43: Constrained
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“What the hell was that?” Leon asked, his voice shaking with confused fear.

The whole area had been torn up and smashed from beneath by whatever monster had killed all our enemies and saved us. Massive cracks had been torn through the city, like a drunken spider had woven a web of destruction over the area.

“Guys,” Jitters whispered, pointing towards the way out of the city. “I don’t… I don’t think we’re getting out of the city that way.”

Oh. Fuck. Just down the road, the whole rest of the city was just… missing. A yawning chasm some fifty meters wide blocked our path. My blood ran cold as I began to comprehend the full power and majesty of the entity that had just intervened in our battle.

“I guess we need to hope that the bridge is still standing,” I laughed nervously. The chasm also ran for as far as I could see in each direction.

That seemed to galvanise Bassi, who had been standing there with a white-faced expression of fear on her face, much like the rest of us.

She turned to everyone and waved back in the direction of the bridge. “Exactly. Let’s get moving. We still have a job to do.”

“Only way is forward, huh?” Beth joked, as we all turned to go back for the bridge.

The further we moved into the city, the less damage the strange monster had done, and when we got back to our tower we found it thankfully intact. I went up first to test it, see if it could still hold the weight of a person. That proved to be mostly true, although more of the stairwell had collapsed, which would require more work from Kory. When everyone arrived at the top, I had already seen how truly fucked we were.

Out in the direction of our quest, the land had moved more than half a mile away. The bridge was nothing but a memory, and behind us… well, the ground looked like an orbital cannon had cracked the crust like an egg.

“We’re… we’re stuck,” Basilisk breathed, doing a slow circle to view every inch of our surroundings. “There’s no way we can go.”

She was right. In every direction, our escape was blocked by riven earth.

“We’re fucked,” Victoria said despondently. “We’re going to be stuck here, stuck in this hellscape.”

Feeling a pang of sympathy, I walked over to her and hesitantly put an arm around her shoulders. I had a solution, but I wanted to see what everyone else came up with first. Victoria stared up at me in surprise, but she didn’t pull away either.

“Girls gotta look after each other,” I murmured, giving her a reassuring smile.

“Thanks,” she whispered gratefully.

“I don’t know what to do,” Bassi said, glancing at me before turning back to where the bridge had been. “There’s literally nowhere for us to escape. We can try building a bridge, but our food will run out long before we can finish it.”

There were nods and shrugs all around the group, at least the ones who were listening. The wounded had been healed by our healers, but they couldn’t bring back the dead. Some had lost friends in the earlier battle, and it showed behind their eyes now.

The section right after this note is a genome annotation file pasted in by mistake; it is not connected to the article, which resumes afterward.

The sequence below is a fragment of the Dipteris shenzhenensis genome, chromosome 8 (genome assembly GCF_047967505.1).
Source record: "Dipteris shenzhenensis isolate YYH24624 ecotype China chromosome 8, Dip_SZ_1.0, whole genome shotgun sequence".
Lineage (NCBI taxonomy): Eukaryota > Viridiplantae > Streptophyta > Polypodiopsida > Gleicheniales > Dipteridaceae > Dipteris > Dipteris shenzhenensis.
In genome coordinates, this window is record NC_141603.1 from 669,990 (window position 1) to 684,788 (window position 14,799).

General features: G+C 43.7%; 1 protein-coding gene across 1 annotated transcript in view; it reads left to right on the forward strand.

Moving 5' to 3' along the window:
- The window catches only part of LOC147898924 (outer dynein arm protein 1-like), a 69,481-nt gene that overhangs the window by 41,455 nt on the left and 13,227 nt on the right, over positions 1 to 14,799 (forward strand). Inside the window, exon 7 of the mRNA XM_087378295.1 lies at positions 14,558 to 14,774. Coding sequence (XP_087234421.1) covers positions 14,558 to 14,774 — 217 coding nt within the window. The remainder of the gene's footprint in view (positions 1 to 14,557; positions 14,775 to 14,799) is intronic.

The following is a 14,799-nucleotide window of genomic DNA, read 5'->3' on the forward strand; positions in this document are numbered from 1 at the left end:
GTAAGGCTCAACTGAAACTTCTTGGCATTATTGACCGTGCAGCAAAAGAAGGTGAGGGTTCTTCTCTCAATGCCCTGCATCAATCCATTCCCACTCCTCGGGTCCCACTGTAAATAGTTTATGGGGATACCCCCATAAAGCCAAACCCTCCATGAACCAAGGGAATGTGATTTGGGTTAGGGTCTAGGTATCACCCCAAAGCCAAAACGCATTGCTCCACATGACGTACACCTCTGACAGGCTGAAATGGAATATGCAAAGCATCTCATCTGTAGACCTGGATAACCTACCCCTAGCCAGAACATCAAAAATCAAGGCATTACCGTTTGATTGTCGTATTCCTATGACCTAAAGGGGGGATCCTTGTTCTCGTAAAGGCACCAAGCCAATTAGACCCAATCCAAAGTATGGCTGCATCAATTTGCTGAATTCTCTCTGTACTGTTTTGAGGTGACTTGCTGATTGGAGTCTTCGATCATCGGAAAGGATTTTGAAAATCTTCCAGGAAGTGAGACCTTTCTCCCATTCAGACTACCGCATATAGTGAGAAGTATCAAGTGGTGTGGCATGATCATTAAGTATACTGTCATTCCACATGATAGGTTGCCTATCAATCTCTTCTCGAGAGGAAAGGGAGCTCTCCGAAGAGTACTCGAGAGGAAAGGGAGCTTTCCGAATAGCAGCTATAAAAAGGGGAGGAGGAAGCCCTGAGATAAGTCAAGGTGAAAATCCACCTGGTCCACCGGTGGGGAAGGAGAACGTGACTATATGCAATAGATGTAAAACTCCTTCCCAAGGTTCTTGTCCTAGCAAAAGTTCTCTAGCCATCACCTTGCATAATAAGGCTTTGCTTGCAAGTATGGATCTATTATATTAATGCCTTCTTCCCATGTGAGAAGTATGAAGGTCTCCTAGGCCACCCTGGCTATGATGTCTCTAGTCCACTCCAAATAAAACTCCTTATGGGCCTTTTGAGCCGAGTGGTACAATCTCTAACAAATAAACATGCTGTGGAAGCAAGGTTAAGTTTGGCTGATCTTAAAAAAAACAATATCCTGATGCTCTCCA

I waited a few moments longer, then cleared my throat and asked, “Does anyone here have engineering experience, besides Jitters?”

Most shook their heads, but to my surprise, Kory nodded. “Yeah, actually… why? I got a degree in mechanical engineering and was working on my masters when I burned out on it and swapped to game design.”

Perfect,” I said, pulling my arm off Victoria’s shoulder and clapping my hands together once. “I think I have a plan, assuming those big drum-shaped buildings are what I think they are.”

Everyone turned to look as I pointed out across the ruined cityscape. Now that I’d brought them to everyone’s attention, I heard several gasps of understanding. Yup, we were a bunch of fucking nerds.

“What?” Bassi asked hopefully. “What is it? What are those buildings?”

“They even have the big doors on the front!” someone exclaimed, as the earthlings’ excitement grew.

“Airships,” I said, with a growing smile. “Assuming some of them are still mostly intact.”

“Air… ships?” Jitters asked, perking up. “As in, flying ships? Ships of the air?”

“Exactly,” I agreed.

I walked over and took her shoulders in my hands while her adorable face lit up. I could see her realising she might get to work on a flying ship, the notion slowly easing its way through her bones like a good kiss.

Bassi was looking around at all the excited faces, but she clearly didn’t fully comprehend what was happening, so I caught her eye and explained, “Those big buildings are reminiscent of some old tech from earth. Inside them, there’s a chance that we might find ships capable of flight. If Kory and Jitters are able, we might be able to refurbish one and fly away from here.”

“I see,” she murmured, brows furrowing in thought. “I’d heard rumours that such contraptions had existed before the fall, but they are considered nothing more than fanciful myth.”

I shook my head. “Given the level of tech around here, I’m pretty hopeful.”